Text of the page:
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The gritty truth: how people perceive you and your postcode

Just got to London or looking to move area codes? Nigel Lewis, property analyst for Prime Location, reckons we should consider who else lives in an area before signing on the dotted line, because London is swamped with stereotypes. Here’s our guide to London’s clichés…

 

Chelsea, SW3

The Stereotype: The people who live here pronounce it ‘Chelski’. It’s so expensive that ‘Hooray Henrys’ and ‘sloaney ponies’ have been priced out of the area.

The area: Filled with glitzy trustfunders and designer shops. The kind of place you might see Will Young buying a vacuum cleaner in his pyjamas.

Price: £££££ A drop in the ocean if you’re mates with Richard Branson’s daughter, otherwise look east.

 

Dalston, E8

The stereotype: Film students riding around on fixie bikes or some kind of emerging fashion designer wearing a kettle tied to her head. Plus, it’s the best place in London to go for a kebab.

The area
: “Dalston is for people who can’t afford Hackney,” says Lewis. “People here are first- and second-job media types who are on not-so-massive salaries. They settle into their first apartment here after spending years in single wilderness.”

Price: ££
 Dig deep, be hip.

 

Clapham, SW4

The stereotype: The Aussie community is shrinking as neighbouring Nappy Valley is expanding, but you’ll still find a few well-heeled ex-ravers here.

The area: “To be quite frank, Clapham is getting so public schooly now, it’s ridiculous,” says Lewis. “Balham is now exactly the same as Clapham. Same restaurants, same chains, same style.”

Price: £££ At a high.

 

Notting Hill, W11

The stereotype: David Cameron’s old stomping ground has become a bit of a hub for art and business students with loaded parents (“usually new Chinese money or old French money,” according to Lewis).

The area: “You’ll get a room in a house here for £650-700 [a month],” explains Lewis, ”probably with people who are called ‘Boris’ and ‘Chantelle’”.

Price: ££££ Damn that soppy Hugh Grant movie.

Stoke Newington, N16

The stereotype: Big on quinoa.

The area: There’s some kind of weird hippy force field around Church Street, the café and organic grocery hub of London, yet walk a few blocks and your bullet-proof vest no longer works.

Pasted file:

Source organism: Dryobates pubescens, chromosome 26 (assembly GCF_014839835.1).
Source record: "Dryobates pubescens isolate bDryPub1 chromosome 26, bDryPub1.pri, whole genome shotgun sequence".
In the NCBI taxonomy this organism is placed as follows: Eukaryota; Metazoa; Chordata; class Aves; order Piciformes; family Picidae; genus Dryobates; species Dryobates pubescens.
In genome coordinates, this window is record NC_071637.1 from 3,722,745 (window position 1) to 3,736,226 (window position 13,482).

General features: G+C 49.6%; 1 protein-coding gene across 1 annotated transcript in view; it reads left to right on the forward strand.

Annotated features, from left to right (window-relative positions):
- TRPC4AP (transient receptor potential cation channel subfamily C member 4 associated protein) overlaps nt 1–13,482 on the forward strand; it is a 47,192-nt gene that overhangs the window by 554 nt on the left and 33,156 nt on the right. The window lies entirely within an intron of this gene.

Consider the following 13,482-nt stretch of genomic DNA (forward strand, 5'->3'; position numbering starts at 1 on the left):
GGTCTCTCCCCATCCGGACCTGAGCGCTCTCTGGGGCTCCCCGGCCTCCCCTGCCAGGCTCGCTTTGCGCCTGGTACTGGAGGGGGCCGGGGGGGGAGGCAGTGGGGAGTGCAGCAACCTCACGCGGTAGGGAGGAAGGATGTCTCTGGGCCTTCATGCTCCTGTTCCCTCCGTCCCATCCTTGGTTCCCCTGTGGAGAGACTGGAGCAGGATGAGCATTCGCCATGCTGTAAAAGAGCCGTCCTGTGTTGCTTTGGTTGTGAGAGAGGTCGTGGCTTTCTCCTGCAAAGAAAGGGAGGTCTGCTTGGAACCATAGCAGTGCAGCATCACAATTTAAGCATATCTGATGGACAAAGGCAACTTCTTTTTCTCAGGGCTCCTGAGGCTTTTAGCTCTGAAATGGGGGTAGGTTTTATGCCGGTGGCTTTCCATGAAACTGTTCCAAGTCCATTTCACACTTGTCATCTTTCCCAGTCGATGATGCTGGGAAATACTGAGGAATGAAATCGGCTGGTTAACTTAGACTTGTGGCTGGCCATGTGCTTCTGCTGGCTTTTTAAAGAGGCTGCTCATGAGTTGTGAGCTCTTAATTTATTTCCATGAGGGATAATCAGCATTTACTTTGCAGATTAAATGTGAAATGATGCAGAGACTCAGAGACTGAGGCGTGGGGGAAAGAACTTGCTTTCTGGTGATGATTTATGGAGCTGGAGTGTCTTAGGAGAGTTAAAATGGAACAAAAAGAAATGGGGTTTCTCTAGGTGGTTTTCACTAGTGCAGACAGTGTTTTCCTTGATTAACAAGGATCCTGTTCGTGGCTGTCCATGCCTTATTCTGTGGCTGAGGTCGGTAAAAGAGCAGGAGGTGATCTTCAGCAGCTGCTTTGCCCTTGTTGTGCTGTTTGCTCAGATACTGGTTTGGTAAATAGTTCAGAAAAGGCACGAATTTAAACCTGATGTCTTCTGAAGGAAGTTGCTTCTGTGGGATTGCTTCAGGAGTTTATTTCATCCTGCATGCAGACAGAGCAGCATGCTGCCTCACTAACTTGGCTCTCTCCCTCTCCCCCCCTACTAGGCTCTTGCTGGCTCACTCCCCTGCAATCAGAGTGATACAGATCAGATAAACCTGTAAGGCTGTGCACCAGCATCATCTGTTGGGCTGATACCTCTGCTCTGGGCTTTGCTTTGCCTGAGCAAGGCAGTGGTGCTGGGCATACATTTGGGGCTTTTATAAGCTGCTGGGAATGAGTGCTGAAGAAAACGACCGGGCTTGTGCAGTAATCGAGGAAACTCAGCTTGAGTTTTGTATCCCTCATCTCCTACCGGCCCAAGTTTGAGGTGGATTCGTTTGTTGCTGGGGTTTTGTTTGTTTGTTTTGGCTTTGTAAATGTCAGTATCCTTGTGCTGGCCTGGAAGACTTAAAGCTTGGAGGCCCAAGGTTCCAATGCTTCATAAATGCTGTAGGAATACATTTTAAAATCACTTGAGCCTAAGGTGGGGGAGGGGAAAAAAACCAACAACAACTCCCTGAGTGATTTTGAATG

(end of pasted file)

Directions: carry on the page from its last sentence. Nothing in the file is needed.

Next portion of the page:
Price: ££ Has a great village feel, but no Tube.

Camden, NW1

The stereotype: Tourists, Amy Winehouse fans and ageing former members of Nineties Britpop bands.

The area: “People hanging on to the sad remnants of London’s 1990s culture live around here,” says Lewis. “Anyone with any street cred has long gone. They’re now in Hackney or Dalston.”

Price: £££ Overpriced. Which, like seeing your mum dancing to Prodigy, is just a little bit wrong.

Brixton, SW9

The stereotype : Ravers and rioters.

The area: “It’s south London’s living-it-large capital,” claims Lewis. “It’s got so much from a music and clubbing point of view that the well-paid Australians are leaving Clapham and graduating here.”

Price: ££ Good value, good times.

Stratford, E15

The stereotype: Actual poor people, who can’t afford its newer digs.

The area: Up-and-coming, but be warned it’s still rough around the edges. “However, further into Stratford is a good place to invest,” reckons Lewis.

Price: £££ The newly developed areas are pricey, but bargains can be found.
 

 

Wimbledon, SW19

The stereotype: Boring. Where rich people grow children.

The area: “The place where south Londoners want to live when they settle down, it’s full of yummy mummy bloggers and families that are fed up of the urban grind,” reckons Lewis.

Price: ££££ City suburbia is not cheap.

Soho, W1

The stereotype: London’s kinky capital consists of sex club workers, media workers and successful gay men.

The area
: “There are two types,” reckons Lewis, “one is West End media agency owners or senior partners who pay £500k for a fashionable rooftop one-bed or two-bed apartment. The other is the extremely underpaid serving staff who work at the nastier clubs.”

Price: ££££ Bright lights and very big bank balances.

The City, EC

The stereotype: Nobody actually lives in the City, not even bankers.

The area: “There’s a small arts community in the teeth of the capitalist lion who work at the Barbican,” says Lewis. “Otherwise, it’s considered a rotten borough.”

Price: £££££ Ouch! And the pubs aren’t even open on weekends.

 

Photos: Getty


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